Ares SCR Is Now New York City Approved

    Good news for New York City gun enthusiasts, the Ares SCR “conventionalized” AR-15 has been approved for sale in New York City, under their more restrictive set of laws. Guns.com has an article on the approval:

    Ares Defense is now offering special low-rise iron sights for their SCR rifles. The SCR is a new “traditional” assembled lower receiver for AR-15-pattern uppers that uses “featureless” straight or Monte-Carlo-typerifle stock.

    The SCR, or Sport Configurable Rifle, has a lot of appeal. Not only is it light and simple compared to standard complete AR-15 lowers, its traditional ergonomics are better suited for certain types of shooting, such as from a benchrest or blind.

    Of course, no one’s overlooking the fact that because of its old-school stylings, the SCR breezes right past restrictions that were doubtlessly leveled against the AR-15 and other rifles based on appearances — giving shooters the benefit of ARs in locations where they are otherwise prohibited, whether it’s local law or hunting regulation.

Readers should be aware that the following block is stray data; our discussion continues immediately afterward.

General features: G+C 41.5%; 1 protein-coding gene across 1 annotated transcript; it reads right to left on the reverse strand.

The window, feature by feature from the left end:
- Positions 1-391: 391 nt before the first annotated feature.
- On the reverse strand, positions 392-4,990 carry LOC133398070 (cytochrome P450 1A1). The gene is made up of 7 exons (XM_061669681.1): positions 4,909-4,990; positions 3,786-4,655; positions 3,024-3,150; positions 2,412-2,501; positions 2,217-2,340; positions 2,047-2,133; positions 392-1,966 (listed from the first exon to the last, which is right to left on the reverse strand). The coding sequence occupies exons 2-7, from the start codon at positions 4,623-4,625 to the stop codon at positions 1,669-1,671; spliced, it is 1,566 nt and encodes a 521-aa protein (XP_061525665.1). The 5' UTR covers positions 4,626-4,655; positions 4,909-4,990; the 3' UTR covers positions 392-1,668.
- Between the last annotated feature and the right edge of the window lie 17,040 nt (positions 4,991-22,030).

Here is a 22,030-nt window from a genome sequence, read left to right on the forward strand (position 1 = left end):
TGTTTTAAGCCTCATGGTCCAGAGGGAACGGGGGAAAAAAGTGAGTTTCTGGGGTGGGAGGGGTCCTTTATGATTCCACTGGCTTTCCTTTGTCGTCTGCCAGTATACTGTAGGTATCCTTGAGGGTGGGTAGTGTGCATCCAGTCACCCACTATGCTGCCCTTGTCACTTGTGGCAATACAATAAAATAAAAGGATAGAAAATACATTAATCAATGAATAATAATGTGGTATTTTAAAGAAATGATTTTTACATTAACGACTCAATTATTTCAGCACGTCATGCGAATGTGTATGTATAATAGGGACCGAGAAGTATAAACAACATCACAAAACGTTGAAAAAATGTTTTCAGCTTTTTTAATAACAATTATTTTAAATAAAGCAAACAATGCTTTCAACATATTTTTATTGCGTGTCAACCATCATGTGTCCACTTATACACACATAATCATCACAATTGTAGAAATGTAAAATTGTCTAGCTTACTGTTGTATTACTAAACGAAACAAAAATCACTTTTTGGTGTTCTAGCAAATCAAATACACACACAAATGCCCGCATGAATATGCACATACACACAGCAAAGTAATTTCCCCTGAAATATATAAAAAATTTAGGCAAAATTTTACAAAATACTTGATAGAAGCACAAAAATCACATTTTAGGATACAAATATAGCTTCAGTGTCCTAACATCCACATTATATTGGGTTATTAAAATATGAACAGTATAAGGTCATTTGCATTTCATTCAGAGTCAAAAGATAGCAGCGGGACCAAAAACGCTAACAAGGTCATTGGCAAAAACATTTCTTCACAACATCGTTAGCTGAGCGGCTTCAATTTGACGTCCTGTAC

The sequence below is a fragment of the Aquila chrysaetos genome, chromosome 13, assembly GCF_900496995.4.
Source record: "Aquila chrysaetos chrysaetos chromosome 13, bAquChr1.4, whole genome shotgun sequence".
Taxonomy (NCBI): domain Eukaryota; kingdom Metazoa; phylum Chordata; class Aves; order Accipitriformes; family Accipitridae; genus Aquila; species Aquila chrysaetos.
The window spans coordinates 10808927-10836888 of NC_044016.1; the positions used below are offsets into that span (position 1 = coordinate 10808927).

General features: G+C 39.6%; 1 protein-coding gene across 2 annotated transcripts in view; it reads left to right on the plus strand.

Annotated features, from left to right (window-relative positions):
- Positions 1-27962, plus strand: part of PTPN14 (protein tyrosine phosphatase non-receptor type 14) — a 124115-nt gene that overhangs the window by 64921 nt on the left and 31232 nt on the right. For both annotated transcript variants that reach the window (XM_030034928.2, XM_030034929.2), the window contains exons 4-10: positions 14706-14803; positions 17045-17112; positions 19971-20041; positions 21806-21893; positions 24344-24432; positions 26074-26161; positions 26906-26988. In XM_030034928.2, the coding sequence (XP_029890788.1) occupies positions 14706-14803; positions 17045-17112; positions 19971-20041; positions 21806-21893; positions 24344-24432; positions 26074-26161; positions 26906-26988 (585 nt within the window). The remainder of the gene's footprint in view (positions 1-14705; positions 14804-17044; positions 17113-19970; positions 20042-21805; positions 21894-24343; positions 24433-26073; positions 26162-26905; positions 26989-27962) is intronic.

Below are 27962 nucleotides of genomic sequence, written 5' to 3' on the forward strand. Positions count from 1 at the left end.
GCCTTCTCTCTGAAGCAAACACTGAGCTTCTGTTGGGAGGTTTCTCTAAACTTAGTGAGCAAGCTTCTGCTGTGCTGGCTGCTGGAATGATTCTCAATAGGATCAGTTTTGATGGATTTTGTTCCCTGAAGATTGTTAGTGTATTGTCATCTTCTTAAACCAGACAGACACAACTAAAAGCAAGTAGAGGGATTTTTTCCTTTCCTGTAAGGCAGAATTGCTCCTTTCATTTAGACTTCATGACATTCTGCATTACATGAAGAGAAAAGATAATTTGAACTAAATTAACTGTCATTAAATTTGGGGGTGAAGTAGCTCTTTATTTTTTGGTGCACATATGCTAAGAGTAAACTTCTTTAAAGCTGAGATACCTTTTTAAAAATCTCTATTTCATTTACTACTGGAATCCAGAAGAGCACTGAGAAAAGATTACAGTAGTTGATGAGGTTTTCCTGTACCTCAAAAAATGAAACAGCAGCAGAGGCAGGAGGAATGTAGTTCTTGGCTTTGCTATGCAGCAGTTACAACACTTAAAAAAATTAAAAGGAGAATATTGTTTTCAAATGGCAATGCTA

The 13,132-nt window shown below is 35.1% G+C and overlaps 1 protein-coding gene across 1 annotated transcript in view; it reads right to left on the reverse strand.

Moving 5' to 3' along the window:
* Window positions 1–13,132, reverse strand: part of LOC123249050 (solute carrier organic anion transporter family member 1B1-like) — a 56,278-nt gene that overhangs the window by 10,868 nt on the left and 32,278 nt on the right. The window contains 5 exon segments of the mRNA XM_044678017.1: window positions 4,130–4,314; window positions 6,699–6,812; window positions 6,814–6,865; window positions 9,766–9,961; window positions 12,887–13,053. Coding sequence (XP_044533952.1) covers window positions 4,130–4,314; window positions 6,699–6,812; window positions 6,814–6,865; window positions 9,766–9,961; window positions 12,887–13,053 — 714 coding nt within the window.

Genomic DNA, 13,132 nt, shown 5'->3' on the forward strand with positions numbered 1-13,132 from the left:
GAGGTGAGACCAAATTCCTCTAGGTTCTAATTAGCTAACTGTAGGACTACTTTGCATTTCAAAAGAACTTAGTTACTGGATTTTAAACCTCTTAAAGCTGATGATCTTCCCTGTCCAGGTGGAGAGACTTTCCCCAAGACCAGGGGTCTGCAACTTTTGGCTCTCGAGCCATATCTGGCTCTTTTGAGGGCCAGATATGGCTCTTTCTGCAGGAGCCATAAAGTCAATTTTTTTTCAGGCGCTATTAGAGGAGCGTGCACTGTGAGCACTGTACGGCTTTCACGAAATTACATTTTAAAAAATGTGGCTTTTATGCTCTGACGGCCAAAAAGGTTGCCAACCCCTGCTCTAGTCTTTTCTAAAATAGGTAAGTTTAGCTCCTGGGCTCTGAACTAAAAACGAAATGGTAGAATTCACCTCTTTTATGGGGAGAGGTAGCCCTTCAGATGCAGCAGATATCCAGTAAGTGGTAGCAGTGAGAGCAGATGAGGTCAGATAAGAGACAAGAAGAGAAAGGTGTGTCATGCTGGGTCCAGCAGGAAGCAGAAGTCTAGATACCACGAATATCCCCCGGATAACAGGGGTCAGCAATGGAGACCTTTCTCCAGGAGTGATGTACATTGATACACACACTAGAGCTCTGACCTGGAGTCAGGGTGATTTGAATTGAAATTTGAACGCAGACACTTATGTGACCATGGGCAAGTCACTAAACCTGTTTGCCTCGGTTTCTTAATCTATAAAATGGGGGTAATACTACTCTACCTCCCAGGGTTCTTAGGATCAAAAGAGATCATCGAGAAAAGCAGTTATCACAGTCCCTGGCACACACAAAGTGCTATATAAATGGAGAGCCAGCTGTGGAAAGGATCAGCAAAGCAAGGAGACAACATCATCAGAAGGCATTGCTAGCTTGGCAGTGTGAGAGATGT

One area where the AR market isn’t strong is low-height iron sights. Although there are a few out there for H&K and other flattop rifles with higher-than-average rails, the SCR requires users to put their sight plane directly on top of the rifle, which is significantly closer to the upper than with standard AR lowers.

    Ares is addressing that now with their new low-rise iron sight sets. Ares has two, with the rear sight pictured above as well as with an even lower-profile Micro minimalist rear sight. Both use the same fixedfront sight designed to work with drop-in handguards like on their factory featureless uppers.

    The SCR is one of the latest attempts to make a “civilized” AR-15, with more domestic-looking features, chiefly eliminating the distinctive pistol grip. With low-profile sights, I think it may become a hit in ban states.

    It is only a matter of time before someone tries to mount the ARES AMG-2 upper onto an SCR lower, which if it works would create the most identity-confused black rifle of all time.

    Nathaniel F

    Nathaniel is a history enthusiast and firearms hobbyist whose primary interest lies in military small arms technological developments beginning with the smokeless powder era. He can be reached via email at [email protected]


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